Cambridge City

Committee Report
CRT 2017 #22
May 8, 2017 5:30 PM

A communication was received from Donna P. Lopez, City Clerk, transmitting a report from Councillor Dennis J. Carlone and Councillor Leland Cheung, Co-Chairs of the Ordinance Committee, for a public hearing held on April 19, 2017 to discuss a zoning petition by the City Council to amend the Zoning Ordinances of the City of Cambridge by creating a new Section 11.900 Maintenance and Security of Vacant or Abandoned Buildings. The proposed zoning would require that any building that is deemed to be vacant or abandoned for longer than 90 days shall be registered with the Inspectional Services Department, shall be secured and maintained so that it does not exhibit any evidence of vacancy, and shall pay an annual registration fee.


Department:City Clerk's OfficeSponsors:
Category:Ordinance Committee


  1. Printout
  2. Cambridge Residents Alliance




Councillor Dennis J. Carlone, Co-Chair

Councillor Leland Cheung, Co-Chair

Councillor Jan Devereux

Councillor Craig Kelley

Councillor David P. Maher

Councillor Nadeem A. Mazen

Vice Mayor Marc C. McGovern

Councillor Timothy J. Toomey, Jr.

Mayor E. Denise Simmons



The Ordinance Committee, comprised of the entire membership of the City Council, held a public hearing on Wednesday, April 19, 2017 at 3:33 the Sullivan Chamber.

The purpose of the hearing was to discuss a zoning petition by the City Council to amend the Zoning Ordinances of the City of Cambridge by creating a new Section 11.900 Maintenance and Security of Vacant or Abandoned Buildings.  The proposed zoning would require that any building that is deemed to be vacant or abandoned for longer than 90 days shall be registered with the Inspectional Services Department, shall be secured and maintained so that it does not exhibit any evidence of vacancy, and shall pay an annual registration fee.

Present at the hearing were Councillor Carlone Co-Chair of the Committee, Councillor Devereux, Vice Mayor McGovern, Councillor Mazen, Iram Farooq, Assistant City Manager for Community Development Department, Jeff Roberts, Senior Manager for Zoning and Development, CDD, Lisa Hemmerle, Director, Economic Development, CDD, Ranjit Singanayagam, Commissioner, Inspectional Services Department, Nancy Glowa, City Solicitor and Donna P. Lopez, City Clerk.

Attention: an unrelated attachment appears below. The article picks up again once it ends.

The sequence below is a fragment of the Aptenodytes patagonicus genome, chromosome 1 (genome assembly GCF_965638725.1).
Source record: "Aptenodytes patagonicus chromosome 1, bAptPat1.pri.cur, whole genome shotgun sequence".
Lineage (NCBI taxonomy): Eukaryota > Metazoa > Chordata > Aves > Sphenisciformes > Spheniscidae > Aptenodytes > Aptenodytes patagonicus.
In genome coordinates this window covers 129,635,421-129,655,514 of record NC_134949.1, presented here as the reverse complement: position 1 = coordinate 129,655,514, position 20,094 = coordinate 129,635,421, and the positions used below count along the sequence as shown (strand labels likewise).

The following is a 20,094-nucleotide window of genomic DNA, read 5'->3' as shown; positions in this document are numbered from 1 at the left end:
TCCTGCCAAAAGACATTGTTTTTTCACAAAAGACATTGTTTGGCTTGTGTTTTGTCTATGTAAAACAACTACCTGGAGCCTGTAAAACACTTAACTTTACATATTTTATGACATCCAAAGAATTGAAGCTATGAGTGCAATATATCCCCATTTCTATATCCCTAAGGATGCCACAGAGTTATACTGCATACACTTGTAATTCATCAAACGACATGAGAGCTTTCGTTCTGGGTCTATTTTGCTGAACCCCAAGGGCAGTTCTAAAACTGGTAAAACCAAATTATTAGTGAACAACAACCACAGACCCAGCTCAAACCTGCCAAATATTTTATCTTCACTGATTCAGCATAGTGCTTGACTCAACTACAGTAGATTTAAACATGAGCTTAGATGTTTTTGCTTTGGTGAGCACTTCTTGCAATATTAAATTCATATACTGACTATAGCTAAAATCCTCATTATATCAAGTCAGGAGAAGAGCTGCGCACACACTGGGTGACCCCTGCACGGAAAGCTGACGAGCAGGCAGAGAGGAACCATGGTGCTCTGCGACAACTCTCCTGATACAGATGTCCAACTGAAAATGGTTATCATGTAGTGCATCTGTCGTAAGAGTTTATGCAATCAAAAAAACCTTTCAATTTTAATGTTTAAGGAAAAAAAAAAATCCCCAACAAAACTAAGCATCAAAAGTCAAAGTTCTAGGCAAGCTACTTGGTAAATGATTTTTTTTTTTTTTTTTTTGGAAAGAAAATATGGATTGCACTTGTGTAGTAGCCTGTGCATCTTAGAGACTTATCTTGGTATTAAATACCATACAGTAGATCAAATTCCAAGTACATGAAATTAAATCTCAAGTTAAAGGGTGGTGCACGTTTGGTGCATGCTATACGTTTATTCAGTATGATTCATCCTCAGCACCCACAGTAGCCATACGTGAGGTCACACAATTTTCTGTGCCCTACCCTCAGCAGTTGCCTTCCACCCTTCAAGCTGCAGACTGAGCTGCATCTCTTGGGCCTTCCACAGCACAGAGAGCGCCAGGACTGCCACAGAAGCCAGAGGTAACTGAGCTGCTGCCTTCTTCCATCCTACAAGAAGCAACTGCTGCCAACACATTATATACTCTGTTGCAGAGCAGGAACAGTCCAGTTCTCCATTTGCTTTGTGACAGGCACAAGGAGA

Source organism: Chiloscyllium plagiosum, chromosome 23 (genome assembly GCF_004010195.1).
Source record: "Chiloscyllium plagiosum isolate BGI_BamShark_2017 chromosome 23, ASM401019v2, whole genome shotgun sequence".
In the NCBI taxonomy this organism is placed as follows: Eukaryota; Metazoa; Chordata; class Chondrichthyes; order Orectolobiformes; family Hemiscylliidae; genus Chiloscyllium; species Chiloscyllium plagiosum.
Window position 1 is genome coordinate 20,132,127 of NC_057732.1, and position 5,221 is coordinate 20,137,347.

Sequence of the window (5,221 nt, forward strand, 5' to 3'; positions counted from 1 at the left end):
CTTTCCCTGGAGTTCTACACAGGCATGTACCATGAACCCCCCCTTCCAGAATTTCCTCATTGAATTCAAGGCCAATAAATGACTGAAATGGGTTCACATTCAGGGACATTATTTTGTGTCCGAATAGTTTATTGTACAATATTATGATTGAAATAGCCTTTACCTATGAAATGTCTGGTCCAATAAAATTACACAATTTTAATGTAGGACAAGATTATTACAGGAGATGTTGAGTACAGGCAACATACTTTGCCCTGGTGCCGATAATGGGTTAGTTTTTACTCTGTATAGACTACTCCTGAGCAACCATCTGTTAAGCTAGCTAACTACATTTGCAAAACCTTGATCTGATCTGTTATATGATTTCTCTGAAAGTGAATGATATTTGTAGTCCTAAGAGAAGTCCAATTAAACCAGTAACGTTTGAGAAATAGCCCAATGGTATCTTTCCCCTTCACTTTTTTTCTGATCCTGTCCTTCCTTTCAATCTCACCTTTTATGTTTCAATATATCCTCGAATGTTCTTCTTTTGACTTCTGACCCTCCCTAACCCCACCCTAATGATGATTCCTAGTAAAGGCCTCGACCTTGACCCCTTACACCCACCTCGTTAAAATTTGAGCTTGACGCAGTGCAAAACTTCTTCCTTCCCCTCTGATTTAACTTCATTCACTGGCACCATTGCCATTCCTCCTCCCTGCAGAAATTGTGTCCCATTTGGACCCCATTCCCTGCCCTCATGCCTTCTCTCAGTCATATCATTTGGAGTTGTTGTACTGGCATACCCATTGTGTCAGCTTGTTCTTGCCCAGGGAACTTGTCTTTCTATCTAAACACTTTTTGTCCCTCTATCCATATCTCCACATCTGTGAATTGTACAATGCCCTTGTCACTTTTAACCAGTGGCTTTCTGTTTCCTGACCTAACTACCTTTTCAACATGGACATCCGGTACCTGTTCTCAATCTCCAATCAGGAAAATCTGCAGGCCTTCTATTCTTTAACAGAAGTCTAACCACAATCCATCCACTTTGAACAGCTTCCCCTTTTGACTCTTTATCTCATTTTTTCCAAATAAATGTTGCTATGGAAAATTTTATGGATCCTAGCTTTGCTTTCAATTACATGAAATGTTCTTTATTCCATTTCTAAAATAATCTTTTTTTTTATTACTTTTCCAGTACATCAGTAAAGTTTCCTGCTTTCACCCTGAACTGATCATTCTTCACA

Also present were Nancy Ryan, 4 Ashburton Place, McMillan I.G., 221A Walnut Avenue, Suzanne Blier, 5 Fuller Place and Lee Farris, 269 Norfolk Street.


Councillor Carlone convened the hearing and stated the purpose.  He stated that the hearing is being audio and video recorded.  He outlined the format of the hearing.  The petitioners will be heard first, staff, City Council questions of petitioner or staff and public comment.  At the conclusion of the hearing a recommendation will be made by the committee.


Vice Mayor McGovern, petitioner, presented an overview of the petition.  He stated that concerns from the community have been received about buildings in family dispute, commercial buildings purchased that remain vacant, and land is being land banked so that their value goes up.  Leaving these buildings vacant are not good for the community.  This petition is an attempt to try to address this issue.  It deals with the length of time that buildings can be vacant and fines/penalties for violations and the condition of the buildings.  He spoke about buildings in deplorable condition, the safety issues and the negative impact on the community.  This is an effort to have property owners who are leaving properties vacant to do something with their property and while vacant the buildings need to be maintained so as to not be a blight on the community.  He met with City staff on this petition.  The City agreed that this is an important issue but did have concerns with the ordinance as drafted and its enforcement.  The staff requested time to redraft the proposed ordinance and ways to better enforce the ordinance.  He stated that it is his intention to leave this matter in committee while the staff has a chance to redraft the petition.


Ms. Farooq stated that the staff agreed with the intention and the goals of the zoning petition but City departments have some concerns with the recommendations.  She stated that staff wanted time to think through this and refine the text and come back to the Ordinance Committee with recommendations.  She questioned whether zoning was the right tool to achieve this end or whether a combination of municipal and zoning may be the right way to go.  She noted the implication of having any ordinance provision that applies to all and how it would impact larger versus smaller properties or business owners.  She stated that there could be a disproportionate effect to property owners, which is contrary to what the City Council is hoping to achieve.  So there may need to be cutoffs or whether there is a way to have a more voluntary cutting off point, such as a registry to have enforcement more targeted.  She stated that the staff wanted to explore the nuances.